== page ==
ITF Men's Circuit
The ITF Men’s Circuit provides the entry level of Professional Tournaments enabling players to eventually reach the higher level tournaments on the ATP World Tour.
The ITF Men’s Circuit offers 600+ tournaments across 77 countries and incorporates two prize money levels of tournaments known as 'Futures'.
Futures Tournaments are single week tournaments that offer either $10,000 or $15,000 each in prize money. They must be scheduled with a minimum total of $30,000 in prize money, so either three consecutive weeks of $10,000 each in prize money or two consecutive weeks of $15,000 each in prize money.
ITF Women's Circuit
The ITF Women’s Circuit provides entry level tournaments enabling players to eventually reach the WTA Tour.
The ITF Women’s Circuit offers some 500+ tournaments in 65 countries worldwide and currently has six prize money levels: US$10,000, US$15,000, US$25,000, US$50,000, US$75,000 and US$100,000.
Junior Exempt Programme
The ITF Junior Exempt Programme helps to integrate juniors into the ITF Pro Circuit. At the year-end the top ten players on the ITF Junior World Ranking list can select three events* on the ITF Pro Circuit Calendar for the coming year where they will be given a place in the main draw of each event.
* events that can be chosen are determined by each players year-end junior ranking as outlined in Appendix B of the Men's section and Appendix C in the Women's section of the ITF Pro Circuit online rulebook.
A number of positive performances were achieved in the first two years of the project. Of those players eligible in 1997, Amelie Mauresmo, the 1996 ITF Junior World Champion, claimed the title at a $50,000 tournament in Greece, while second placed Mirjana Lucic won a $75,000 event in Croatia.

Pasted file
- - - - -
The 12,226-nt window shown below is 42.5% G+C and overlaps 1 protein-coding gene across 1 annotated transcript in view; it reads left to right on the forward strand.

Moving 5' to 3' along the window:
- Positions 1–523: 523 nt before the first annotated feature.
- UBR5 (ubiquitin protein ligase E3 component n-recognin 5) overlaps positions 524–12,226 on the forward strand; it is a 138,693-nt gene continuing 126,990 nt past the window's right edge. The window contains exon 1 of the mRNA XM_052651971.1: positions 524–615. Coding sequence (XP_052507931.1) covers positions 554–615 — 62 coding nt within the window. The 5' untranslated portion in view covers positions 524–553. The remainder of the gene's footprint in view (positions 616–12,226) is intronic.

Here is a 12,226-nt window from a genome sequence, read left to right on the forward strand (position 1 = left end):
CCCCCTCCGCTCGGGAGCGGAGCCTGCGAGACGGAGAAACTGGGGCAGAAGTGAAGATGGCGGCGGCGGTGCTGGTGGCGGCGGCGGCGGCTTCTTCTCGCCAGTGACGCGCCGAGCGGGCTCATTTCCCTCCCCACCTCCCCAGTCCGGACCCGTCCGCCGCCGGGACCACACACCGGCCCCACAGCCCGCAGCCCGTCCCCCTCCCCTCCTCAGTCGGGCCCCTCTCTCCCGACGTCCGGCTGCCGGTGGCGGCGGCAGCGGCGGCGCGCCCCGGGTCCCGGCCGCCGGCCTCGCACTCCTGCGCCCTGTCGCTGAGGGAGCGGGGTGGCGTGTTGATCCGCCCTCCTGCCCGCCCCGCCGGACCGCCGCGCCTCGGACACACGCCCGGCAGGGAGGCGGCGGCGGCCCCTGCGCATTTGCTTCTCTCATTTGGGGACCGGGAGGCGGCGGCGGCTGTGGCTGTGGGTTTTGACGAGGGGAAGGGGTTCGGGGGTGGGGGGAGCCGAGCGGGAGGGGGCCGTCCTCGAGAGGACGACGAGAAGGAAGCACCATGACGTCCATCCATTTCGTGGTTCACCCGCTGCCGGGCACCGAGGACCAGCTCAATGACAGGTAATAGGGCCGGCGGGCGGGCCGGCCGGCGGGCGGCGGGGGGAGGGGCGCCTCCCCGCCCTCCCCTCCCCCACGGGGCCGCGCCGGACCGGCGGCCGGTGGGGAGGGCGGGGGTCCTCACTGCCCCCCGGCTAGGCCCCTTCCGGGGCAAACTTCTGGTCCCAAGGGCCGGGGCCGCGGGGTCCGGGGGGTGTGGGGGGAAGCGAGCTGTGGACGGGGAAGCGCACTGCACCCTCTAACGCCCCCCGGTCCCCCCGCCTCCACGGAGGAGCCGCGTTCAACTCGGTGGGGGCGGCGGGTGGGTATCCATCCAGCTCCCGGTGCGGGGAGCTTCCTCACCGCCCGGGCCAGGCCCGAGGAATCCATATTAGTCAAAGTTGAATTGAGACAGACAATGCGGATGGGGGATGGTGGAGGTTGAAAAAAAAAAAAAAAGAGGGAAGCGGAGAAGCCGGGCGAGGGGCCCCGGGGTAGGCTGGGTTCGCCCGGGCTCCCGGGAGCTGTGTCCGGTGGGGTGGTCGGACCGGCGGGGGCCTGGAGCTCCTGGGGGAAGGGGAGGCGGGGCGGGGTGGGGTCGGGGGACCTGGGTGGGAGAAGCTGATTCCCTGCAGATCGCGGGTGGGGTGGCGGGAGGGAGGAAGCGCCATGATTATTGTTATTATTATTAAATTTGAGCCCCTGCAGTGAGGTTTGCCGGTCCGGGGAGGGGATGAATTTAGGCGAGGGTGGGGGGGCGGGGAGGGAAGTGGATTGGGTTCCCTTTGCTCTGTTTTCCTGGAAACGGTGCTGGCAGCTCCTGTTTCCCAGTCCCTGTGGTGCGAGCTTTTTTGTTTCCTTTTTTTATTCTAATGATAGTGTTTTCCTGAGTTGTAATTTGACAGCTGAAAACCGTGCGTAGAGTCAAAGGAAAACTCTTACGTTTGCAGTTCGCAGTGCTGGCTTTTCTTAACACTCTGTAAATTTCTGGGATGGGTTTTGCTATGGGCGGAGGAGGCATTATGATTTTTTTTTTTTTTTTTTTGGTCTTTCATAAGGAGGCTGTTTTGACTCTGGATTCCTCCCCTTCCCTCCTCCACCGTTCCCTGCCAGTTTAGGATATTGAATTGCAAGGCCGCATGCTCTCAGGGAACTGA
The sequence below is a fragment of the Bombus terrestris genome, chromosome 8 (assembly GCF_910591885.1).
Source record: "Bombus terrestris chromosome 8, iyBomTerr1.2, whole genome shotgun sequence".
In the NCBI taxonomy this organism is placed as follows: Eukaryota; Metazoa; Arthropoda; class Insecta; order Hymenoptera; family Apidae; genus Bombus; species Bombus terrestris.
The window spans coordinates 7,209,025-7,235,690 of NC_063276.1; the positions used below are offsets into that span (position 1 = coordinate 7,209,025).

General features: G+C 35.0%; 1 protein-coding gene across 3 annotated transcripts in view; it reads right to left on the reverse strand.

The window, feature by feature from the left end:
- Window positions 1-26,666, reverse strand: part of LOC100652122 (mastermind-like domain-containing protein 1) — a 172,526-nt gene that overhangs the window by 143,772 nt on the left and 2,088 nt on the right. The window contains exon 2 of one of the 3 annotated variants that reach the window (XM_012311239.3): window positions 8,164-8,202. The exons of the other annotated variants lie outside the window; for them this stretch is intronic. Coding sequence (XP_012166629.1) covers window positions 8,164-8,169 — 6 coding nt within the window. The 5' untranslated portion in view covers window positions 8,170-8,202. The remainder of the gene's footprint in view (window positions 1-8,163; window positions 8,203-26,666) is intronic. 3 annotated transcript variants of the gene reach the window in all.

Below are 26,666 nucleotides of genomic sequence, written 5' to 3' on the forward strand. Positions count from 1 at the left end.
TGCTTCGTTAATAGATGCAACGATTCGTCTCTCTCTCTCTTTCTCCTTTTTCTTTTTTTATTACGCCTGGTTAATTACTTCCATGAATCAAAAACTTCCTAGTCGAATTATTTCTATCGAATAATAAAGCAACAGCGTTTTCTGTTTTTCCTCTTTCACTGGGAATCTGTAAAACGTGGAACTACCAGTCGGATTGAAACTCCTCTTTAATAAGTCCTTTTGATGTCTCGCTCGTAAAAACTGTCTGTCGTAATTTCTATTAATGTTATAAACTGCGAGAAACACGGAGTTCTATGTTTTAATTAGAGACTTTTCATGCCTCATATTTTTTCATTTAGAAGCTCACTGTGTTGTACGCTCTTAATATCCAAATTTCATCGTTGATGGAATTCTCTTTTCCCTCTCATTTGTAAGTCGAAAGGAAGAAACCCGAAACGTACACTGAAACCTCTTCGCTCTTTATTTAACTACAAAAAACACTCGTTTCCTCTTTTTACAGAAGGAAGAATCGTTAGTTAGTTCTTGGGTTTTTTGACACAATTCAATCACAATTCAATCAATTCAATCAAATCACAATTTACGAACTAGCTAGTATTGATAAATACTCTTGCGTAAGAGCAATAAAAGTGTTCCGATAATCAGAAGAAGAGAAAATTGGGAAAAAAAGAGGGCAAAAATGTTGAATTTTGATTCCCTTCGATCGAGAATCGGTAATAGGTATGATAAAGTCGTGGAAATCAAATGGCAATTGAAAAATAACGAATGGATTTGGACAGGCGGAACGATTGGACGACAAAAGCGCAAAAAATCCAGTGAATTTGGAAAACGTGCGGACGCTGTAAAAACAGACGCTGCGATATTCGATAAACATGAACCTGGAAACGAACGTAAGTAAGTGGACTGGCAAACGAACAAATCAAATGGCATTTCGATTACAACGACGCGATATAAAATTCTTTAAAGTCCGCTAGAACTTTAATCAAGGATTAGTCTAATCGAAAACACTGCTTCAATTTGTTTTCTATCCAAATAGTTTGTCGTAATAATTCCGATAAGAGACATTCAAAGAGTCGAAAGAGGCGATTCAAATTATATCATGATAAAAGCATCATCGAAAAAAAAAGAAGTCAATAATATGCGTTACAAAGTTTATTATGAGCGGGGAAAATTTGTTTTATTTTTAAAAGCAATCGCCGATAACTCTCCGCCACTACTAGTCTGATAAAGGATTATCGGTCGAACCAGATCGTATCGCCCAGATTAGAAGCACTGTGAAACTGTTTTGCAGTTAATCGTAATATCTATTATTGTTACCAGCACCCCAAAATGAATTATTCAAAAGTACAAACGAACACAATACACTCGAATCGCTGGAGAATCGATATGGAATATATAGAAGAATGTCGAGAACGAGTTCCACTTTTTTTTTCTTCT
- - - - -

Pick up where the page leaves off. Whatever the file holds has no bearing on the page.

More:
Samantha Reeves reached the final of a $25,000 tournament in Newport Beach, USA, and Olga Barabanschikova reached the semifinals of a $50,000 tournament in Southampton, Great Britain, before injury halted her progress.
The 1998 participants also acquitted themselves very creditably. Justine Henin travelled to Orlando, USA, defeating all comers to collect the title at a $25,000 tournament. The 1997 ITF Junior World Champion, Cara Black, reached the semifinals of a $75,000 event in Portugal, while Jelena Kostanic also reached the same stage at a $25,000 tournament in Germany.
In 2005, Michaella Krajicek opened the year with a win at her allocated $75,000 tournament in Italy in January. 2005 was a year that saw her rankings rise from 245 to 58 (as at 14 Nov) - a great example of a successful Junior Exempt player who has made a smooth transition from ITF Junior Circuits to ITF Womens Circuits and then onto WTA Tour.
Another notable performance in 2005 came from Viktoria Azarenka who made at least the quarterfinals of all three Junior Exempt tournaments she competed in.
As of April 2012, there have been four ex-Junior Exempt female players who have gone on to achieve a WTA Number One singles ranking and three who have collected ten Grand Slam singles titles between them.
Four ex-Junior Exempt male players managed to break into the ATP Top 100 with one reaching as high as 40 in the singles ranks.
Grand Slam Development Fund
Some ITF Pro Circuit tournaments are aided by the Grand Slam Development Fund (GSDF). This GSDF assists the lesser developed countries which helps the development of tennis in regions that without funding would not be able to be part of the ITF Pro Circuit.
This funding also creates more opportunities for players to play Professional Tennis both internationally and also within their own region.
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